Emirates has opened the Dubai Airshow with a £42bn purchase of Boeing aircraft, showing how aviation has bounced back after the groundings of the coronavirus pandemic, even as Israel’s war with Hamas clouds regional security.
The long-haul carrier’s chief executive and chair, Sheikh Ahmed bin Saeed Al Maktoum, announced the deal for 90 Boeing 777 aircraft – including 55 of the 777-9 variants and 35 777-8s – and a five Boeing 787 Dreamliners to add to the previous order.
“This is a long-term commitment that supports hundreds of thousands of jobs, not only at Boeing but also throughout the global aviation supply chain,” he said. “The 777 is at the centre of Emirates’ strategy to connect cities on all continents non-stop to Dubai.”
Its low-cost sister airline, FlyDubai, also unveiled a separate purchase of 30 Boeing 787-9 Dreamliners, the first wide-body aircraft in its fleet. The parties did not offer a cash value for that deal, but it represents a major change for FlyDubai, which to this point has only flown Boeing 737 single-aisle aircraft on shorter distances.
The air show this year comes amid the Israel-Hamas war, as well as Russia’s war on Ukraine, which is likely to influence the five-day show at Al Maktoum Airport at Dubai World Central. It is the city-state’s second airfield after Dubai International Airport, which is the world’s busiest for international travel and the home base for Emirates.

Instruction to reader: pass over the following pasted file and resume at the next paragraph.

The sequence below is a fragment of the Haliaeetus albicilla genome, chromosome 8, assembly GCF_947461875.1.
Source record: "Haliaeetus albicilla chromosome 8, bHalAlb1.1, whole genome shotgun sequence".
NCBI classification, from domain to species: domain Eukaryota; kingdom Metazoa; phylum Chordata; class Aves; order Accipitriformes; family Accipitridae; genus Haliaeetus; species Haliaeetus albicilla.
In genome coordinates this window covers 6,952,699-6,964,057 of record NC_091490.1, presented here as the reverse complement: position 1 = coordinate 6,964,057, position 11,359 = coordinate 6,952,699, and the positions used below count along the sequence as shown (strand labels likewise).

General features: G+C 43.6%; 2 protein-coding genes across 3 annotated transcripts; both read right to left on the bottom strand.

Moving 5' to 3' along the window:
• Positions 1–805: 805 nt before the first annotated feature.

While commercial aviation takes much of the attention, arms manufacturers also have exhibitions at the show. Two major Israeli firms, Rafael Advanced Defence Systems and Israel Aerospace Industries, had been slated to participate.
But the IAI stand, bearing the slogan “Where Courage Meets Technology”, was roped off and empty on Monday as people poured into the show. A stand for Rafael handed out coffee, though there were no sales staff.
Rafael also sponsored a meeting of air force commanders on Sunday at a luxury Dubai hotel, highlighting the balancing act being struck by the UAE amid anger in the Arab world over the Israel-Hamas war.
The UAE, a federation of seven sheikhdoms, established diplomatic relations with Israel in 2020.
Global aviation is booming after the coronavirus pandemic saw worldwide lockdowns and aircraft grounded – particularly at Al Maktoum Airport, which served for months as a parking space for Emirates’ double-decker Airbus 380s.
Air traffic is now at 97 per cent of pre-Covid levels, according to the International Air Transport Association. Middle Eastern airlines, which supply key East-West routes for global travel, saw a 26.6 per cent increase in September traffic compared with a year earlier, IATA says.
Emirates, a main economic engine for Dubai amid its booming property market, announced record half-year profits of £2.3bn on Thursday. That is up from £1bn for the same period last year, potentially putting the airline on track for another record-breaking year. The airline says it has repaid £2.1bn of the loans it received during the height of the pandemic to stay afloat.
Tim Clark, president of Emirates, told Bloomberg in September to “watch this space” for purchases from Airbus and Boeing during the air show. The airline is hiring new pilots and crew, likely to staff new aircraft.
“We’ve got a lot of big plans for the airline going forward,” Mr Clark said. “New fleet, larger numbers, larger network.”